No matter the location, you are sure to find a spooky encounter when visiting Southwest Alabama. To experience these creepy locations yourself, check out our online calendar. To get a fright right from the comfort of your house, visit the Ghost Trail video page to watch first-hand accounts from real storytellers of their time visiting these haunted homes.

The area’s most beloved ghost storyteller Kathryn Tucker Windham (1918-2011) brought many of these stories to fame in her books, including the classic 13 Alabama Ghosts. You’ll see her breathe life into these and other ghost stories on the Ghost Trail video channel, too.

Don’t miss these great events during 2015

Oct 9-10 | Kathryn T. Windham: Tale Tellin’ Festival                   
Selma. Three nationally known storytellers and a vocal string band/comedy troupe from Birmingham highlight this family friendly event with folk tales, spooky tales, sacred tales and hilarious misadventures. 334.878.2787.

Oct 10 | Kenan’s Mill Bluegrass Festival
Selma. A celebration of rural life and traditions at historic Kenan’s Mill featuring live music, stone ground cornmeal, folk-life demonstrations, arts and crafts vendors and children’s activities. 9 a.m. – 3 p.m. 334.412.0722.

Oct 16 & 24 | Haunted History Tours at Old Cahawba 
Orrville (near Selma). You don’t have to believe in ghosts to hear the past speaking to you. On this rare, moon lit tour you’ll be shuttled to this ghost town’s most haunted spots. Historical accounts of personal experiences and a paranormal investigation demo on the art of “ghost hunting.” Advanced tickets required. 334.875.7241.

Oct 17 | Haunted History Tours
Selma. Enjoy a spooky adventure through historic houses & Old Live Oak Cemetery. You’ll be shuttled to Selma’s most haunted locations. Advanced tickets required. 334.875.7241.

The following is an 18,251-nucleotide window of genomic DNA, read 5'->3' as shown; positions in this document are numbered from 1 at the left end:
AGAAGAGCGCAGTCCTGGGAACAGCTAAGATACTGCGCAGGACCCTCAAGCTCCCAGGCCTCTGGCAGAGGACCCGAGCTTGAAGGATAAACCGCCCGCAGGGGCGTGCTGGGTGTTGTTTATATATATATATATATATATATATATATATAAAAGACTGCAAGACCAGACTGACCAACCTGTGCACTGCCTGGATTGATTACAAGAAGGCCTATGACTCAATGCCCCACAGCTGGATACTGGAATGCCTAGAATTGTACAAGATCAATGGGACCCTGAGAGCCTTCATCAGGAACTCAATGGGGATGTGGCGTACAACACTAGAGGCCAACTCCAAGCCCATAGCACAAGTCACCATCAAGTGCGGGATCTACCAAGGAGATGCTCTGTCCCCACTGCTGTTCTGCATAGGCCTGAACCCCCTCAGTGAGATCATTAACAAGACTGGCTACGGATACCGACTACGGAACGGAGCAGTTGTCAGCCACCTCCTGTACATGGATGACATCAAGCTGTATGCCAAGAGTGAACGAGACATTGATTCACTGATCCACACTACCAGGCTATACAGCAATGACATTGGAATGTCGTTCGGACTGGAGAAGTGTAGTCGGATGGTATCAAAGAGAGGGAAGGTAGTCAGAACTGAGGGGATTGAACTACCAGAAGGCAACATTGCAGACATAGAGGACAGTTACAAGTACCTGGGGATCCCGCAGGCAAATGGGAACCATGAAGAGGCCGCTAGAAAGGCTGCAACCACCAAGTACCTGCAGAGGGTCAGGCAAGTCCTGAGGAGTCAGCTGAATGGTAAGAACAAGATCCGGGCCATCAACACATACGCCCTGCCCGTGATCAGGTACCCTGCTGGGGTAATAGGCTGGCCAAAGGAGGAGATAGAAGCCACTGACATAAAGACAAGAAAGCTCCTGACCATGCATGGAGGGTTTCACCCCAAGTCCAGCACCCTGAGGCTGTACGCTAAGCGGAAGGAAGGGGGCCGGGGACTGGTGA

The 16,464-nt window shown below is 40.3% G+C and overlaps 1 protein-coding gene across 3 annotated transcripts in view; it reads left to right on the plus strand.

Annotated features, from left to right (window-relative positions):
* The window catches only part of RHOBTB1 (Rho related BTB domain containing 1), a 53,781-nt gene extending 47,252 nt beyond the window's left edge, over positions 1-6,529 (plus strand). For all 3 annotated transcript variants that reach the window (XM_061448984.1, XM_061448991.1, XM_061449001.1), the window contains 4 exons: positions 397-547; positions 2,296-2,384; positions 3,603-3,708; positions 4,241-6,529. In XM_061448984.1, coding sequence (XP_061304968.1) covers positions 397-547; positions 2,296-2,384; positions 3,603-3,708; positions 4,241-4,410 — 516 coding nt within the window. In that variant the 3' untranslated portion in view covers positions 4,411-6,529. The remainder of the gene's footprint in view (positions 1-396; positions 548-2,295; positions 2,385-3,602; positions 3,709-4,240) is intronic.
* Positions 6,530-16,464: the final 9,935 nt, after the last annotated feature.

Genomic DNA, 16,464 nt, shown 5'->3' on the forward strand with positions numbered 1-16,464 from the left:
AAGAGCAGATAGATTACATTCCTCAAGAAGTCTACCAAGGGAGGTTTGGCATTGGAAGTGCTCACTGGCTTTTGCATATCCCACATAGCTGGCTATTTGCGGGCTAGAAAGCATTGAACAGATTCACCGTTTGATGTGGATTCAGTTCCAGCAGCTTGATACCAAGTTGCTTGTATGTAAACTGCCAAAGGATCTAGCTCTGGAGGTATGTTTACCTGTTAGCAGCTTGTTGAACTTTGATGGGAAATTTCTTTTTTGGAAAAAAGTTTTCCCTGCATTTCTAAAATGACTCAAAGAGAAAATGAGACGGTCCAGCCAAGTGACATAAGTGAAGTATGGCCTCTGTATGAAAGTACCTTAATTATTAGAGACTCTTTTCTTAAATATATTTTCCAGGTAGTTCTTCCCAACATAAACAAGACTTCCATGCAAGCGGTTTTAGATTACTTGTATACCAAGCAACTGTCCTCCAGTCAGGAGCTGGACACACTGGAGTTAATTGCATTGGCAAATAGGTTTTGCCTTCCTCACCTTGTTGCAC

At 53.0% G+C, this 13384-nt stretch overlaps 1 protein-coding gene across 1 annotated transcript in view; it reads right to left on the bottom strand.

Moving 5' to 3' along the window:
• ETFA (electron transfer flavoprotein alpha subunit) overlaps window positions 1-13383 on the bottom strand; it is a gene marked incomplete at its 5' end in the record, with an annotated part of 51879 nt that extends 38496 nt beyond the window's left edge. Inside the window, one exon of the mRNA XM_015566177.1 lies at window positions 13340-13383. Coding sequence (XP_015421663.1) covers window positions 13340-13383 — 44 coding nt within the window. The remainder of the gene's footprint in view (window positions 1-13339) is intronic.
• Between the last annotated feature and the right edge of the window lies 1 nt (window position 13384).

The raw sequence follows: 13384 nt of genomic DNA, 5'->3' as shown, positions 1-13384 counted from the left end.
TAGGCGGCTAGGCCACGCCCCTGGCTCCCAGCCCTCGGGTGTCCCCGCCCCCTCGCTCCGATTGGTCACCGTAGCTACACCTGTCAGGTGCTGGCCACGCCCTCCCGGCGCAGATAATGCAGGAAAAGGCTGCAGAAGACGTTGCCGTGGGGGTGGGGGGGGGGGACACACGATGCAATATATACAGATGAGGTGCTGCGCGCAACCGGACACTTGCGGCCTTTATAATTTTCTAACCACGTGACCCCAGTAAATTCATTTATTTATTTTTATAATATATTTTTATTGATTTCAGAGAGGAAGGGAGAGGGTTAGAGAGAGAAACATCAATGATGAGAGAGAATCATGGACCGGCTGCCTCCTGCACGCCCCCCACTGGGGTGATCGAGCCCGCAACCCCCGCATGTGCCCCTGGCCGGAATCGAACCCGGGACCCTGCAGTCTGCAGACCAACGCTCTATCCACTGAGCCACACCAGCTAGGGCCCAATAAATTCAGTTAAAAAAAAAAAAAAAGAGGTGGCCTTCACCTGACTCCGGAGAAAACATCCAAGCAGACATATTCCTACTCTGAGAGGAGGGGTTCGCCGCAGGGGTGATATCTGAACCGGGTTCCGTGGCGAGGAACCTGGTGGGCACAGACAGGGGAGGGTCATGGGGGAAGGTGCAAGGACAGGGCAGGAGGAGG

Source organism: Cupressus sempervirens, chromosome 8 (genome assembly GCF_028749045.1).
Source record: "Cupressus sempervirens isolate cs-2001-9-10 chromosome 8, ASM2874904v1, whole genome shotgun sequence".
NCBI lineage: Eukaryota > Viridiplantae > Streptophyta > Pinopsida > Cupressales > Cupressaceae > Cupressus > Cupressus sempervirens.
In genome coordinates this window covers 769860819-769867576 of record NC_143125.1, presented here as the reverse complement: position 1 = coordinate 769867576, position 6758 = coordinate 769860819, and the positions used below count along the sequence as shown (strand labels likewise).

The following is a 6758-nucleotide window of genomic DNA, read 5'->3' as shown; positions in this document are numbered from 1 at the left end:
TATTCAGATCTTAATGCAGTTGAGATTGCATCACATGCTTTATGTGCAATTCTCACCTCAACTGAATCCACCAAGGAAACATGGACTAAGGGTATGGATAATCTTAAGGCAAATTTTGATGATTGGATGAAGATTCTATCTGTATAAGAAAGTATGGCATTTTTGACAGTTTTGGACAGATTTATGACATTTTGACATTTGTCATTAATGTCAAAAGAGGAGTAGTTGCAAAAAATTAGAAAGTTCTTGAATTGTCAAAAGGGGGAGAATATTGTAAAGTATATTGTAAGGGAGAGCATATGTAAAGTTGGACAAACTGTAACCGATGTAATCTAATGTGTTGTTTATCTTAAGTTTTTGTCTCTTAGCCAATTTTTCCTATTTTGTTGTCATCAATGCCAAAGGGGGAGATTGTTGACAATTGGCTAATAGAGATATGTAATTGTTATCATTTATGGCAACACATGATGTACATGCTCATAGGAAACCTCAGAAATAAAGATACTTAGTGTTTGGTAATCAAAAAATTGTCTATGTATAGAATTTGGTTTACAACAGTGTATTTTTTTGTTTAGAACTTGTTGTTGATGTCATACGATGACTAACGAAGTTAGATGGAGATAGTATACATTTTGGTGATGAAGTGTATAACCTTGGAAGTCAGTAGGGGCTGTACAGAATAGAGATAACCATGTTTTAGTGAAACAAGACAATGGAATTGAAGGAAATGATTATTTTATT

Oct 17 | Hear the Dead Speak Walking Tour
Orrville (near Selma). Be an “above-ground archaeologist” & discover messages in the relic landscape left behind by the town’s long dead residents. Bring walking shoes, camera & curiosity for guided walking tour. Meet 15 minutes before the tour at the visitor center. 10 a.m. – 11 a.m. 334.872.8058.

Oct 17 | The KTW Ghost Walk
Thomasville. Ghost stories from our most beloved citizen Mrs. Kathryn Tucker Windham.  Music & vendors + a carnival for the kids. Costume Contest, 5k run, pumpkin patch, hay rides. 334.637.3304.

Oct 23 -24 | Tombigbee Haints and Haunts
Demopolis. Come aboard for an evening excursion through the darker side of ‘the people’s city’. Join us for itombi ikbi: a coffin maker’s tale, spine-tingling stories about real people, true history, & ghosts! $15. 334.289.9644.

Oct 24 & Oct 31 | St. Stephens Park Haunted Hay Ride
St. Stephens. This ride will make several stops so children can get off and trick or treat at each spooky location. Snacks & drinks available in the store. Dark – 10 p.m. 251.247.2622.

Oct 29 | Ghost, and Ghouls, and Goblins, Oh My
Monroeville.  A spooktacular storytelling contest in the library courtyard 12 p.m – 5 p.m. Kathryn Tucker Windham’s “The Red Lady of Huntingdon College” from 13 Alabama Ghosts and Jeffrey will be presented by the Red Lady herself. Contestants prepare to tell a 10 minute or less Halloween or fall original story. Spectators are welcome! Cash prizes 251.575.8271.

Oct. 31 | Brewton Haunted Trail                 
Brewton. Jennings Park. Enjoy a spooky experience through the trails of Brewton. Not for pets or small children. 6-10 p.m. 251.809.1770.

Oct 31 | Monster Mash Bash
Repton. Old Dees Bldg Featuring Repton’s own House Band! Buddy Bell & Southern Tradition!
$20 Adult / Child Free. Bring a snack & drink & dance the night away! Costumes Optional! 7 p.m. – 11 p.m. 251.714.4445.

article by Barry Hendrix